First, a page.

Digital ads on billboard that you may encounter as you drive can now spy on those who look at them. It’s not called this, it’s referred to as a radar, but spying is in essence what it is. It has to do with the technology that tracks your phone. You are driving and you look at an ad, and they know much about you through the data they collect. I don’t understand all of it, so I can’t tell you how they do that, but it is now possible. It is based and focused on the signals which are emitted from our devices, or I suppose whatever electronic systems such as GPS are in our cars. The problem, and to me and certain privacy advocates it certainly is a problem, is what is being done with the data that is collected. It’s all sort of new, and it’s all opaque. And I am not sure that time will necessarily add to transparency. Clear Channel Outdoor has been using this technology in the US including Los Angeles for the last four years, and is now ready to use it in Europe. What I thought was important was that the article describing its US usage added the word, quietly when describing their practices. The problem is that private companies, the names of which are not all known, are using the information for their own profits and purposes. The technology is the same as that used in surveillance and privacy experts are concerned that a commercial surveillance network is being built and given that so many companies are involved, it makes the practice even scarier. Of course Clear Channel says this is to help advertisers better understand consumer behavior and advertising campaign effectiveness.
Whatever reasons all the business concerns may give, it
is difficult to see how advertising that utilizes surveillance technology can
be benign to consumers. I don’t know if consumers can manage to stop the
practice, but I know that it is something we need to know more about.
Nextdoor for those of you who may not know is a web service organized by neighborhoods where one can ask for recommendation about plumbers or painters or post questions and grievances. A few days ago a woman posted that she came home to find 2 men rummaging through her trash, and what upset her was that they wore no masks. Somehow the post took flight. A man with a Hispanic surname (thus debunking many stereotypes one may have about Hispanics) said that trash picking was illegal, they were stealing from the county who would otherwise benefit from the sale of the recyclables. Someone else agreed. Then someone said the trash pickers were like environmentalists recycling what we threw away. Someone then posted it’s like the French revolution, Marie Antoinette wanted them hungry people to eat cake because they were hungry and had no bread; he explained, these are hard times, people are scrounging to survive. Someone then replied how she felt for those people. The person with the original post said I just wanted them to wear masks, so someone said, then maybe leave some masks out for them. Then a new person wrote they were criminals and another answered if it is illegal, do you want these people prosecuted? Is that how you want your tax dollars spent? It’s a very small fraction of the crimes occurring, that would be a misuse of scarce public resources, that person added. And many agreed.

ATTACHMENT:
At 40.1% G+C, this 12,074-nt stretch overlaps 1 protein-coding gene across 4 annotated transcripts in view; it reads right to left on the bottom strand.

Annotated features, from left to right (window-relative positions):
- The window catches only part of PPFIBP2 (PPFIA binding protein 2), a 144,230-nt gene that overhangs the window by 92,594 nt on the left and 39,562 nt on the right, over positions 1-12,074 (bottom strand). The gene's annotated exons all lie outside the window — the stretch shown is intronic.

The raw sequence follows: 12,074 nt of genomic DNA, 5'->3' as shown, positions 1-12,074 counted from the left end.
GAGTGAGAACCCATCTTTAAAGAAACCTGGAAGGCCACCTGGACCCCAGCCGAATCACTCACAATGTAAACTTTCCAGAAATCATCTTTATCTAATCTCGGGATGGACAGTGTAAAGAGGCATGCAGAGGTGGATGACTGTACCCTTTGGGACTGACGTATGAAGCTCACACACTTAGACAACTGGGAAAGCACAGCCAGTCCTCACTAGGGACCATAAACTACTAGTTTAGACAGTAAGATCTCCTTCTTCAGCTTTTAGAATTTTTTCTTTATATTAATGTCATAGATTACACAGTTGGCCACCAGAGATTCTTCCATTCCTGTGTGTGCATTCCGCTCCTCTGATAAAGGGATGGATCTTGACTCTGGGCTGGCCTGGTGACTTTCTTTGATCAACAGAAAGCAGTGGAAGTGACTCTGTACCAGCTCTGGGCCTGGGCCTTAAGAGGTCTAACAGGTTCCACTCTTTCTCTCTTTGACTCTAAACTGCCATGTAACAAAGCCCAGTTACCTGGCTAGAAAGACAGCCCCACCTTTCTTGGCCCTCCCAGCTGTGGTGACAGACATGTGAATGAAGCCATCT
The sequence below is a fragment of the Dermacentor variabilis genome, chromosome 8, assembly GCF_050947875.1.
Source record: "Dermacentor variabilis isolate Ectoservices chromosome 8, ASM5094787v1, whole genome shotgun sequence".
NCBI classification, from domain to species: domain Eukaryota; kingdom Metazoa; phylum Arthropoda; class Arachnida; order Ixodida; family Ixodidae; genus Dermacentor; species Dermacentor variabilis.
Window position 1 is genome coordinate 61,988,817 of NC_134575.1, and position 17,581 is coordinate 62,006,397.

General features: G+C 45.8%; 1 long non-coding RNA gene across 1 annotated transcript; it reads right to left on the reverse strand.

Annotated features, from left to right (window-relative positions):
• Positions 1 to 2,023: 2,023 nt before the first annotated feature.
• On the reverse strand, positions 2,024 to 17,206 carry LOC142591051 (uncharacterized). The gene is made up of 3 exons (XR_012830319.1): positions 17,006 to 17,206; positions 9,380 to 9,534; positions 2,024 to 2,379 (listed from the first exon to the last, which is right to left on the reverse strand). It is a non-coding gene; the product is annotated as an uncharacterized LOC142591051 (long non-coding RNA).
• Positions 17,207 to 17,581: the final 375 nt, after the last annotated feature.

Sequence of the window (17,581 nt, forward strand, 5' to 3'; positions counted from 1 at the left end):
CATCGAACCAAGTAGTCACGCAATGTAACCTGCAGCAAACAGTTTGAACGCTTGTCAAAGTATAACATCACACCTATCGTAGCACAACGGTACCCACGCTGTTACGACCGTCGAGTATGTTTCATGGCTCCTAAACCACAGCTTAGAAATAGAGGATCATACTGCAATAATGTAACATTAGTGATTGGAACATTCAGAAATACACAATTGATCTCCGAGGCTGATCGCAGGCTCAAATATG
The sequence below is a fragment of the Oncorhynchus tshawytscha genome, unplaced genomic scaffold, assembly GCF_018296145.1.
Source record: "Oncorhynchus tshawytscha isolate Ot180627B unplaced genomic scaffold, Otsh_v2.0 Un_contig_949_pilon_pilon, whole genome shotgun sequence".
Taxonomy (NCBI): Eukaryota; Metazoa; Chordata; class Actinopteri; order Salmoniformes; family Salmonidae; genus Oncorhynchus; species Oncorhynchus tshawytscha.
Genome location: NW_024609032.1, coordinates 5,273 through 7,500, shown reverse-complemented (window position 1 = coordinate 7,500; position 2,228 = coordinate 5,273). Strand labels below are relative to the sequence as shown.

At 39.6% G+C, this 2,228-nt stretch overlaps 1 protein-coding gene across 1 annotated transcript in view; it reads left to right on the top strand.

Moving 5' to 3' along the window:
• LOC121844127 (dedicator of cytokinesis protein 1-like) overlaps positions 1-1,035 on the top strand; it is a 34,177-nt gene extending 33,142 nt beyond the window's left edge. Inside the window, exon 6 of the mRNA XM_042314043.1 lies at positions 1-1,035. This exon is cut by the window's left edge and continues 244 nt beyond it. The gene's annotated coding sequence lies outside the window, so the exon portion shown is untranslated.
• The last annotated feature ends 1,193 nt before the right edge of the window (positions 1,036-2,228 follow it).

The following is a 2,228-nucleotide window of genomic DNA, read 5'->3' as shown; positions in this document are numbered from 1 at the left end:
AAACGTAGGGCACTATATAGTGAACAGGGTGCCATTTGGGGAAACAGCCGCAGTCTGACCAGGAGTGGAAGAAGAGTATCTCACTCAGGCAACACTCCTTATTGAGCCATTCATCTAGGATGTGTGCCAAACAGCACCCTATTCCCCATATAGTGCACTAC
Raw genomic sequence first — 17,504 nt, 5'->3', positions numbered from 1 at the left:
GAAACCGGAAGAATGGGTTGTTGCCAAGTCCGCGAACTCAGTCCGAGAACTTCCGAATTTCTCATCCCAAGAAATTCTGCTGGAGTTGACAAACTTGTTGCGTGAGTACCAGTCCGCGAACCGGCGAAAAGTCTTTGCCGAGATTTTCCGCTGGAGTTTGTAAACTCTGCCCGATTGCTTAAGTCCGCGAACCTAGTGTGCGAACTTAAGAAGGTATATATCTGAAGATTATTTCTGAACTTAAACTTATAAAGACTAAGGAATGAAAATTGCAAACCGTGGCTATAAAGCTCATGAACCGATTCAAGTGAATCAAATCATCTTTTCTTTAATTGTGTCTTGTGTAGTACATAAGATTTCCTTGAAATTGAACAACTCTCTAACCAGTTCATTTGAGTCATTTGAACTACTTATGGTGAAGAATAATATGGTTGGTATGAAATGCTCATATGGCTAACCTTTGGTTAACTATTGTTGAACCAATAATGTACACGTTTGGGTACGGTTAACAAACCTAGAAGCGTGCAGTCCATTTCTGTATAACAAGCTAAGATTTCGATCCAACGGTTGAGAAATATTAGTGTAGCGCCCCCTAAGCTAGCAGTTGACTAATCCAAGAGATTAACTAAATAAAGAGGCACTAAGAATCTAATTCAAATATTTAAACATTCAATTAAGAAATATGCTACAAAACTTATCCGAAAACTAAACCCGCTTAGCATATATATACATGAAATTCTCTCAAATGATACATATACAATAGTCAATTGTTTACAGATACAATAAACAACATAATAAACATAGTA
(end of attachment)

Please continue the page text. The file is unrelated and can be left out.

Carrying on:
Rare is the neighborhood who doesn’t have people
rummage through the trash bins for recyclables, things they can reuse, or maybe
resale somehow. I remember a documentary about a couple who rose at 4am to
rummage through the trash, and that is how they made their living. What a hard
job it is, what an unpleasant one, thus my respect for people who rummage
through our trash. Yes, they usually don’t wear masks, they leave the bin’s lid
open, they can have loud music, but they are to me a part of modern life, a
benign one at that. What was striking to me about the Nextdoor postings, was
how divided the exchanges were, how many people were willing to condemn the
practice, and how many reacted with no compassion. But If I had to put a
percentage to that portion, it would be 40%. The rest reacted and defended the
original offenders. It all left me asking, does the incident represent the
state of the nation these days, condemning people trying to survive and showing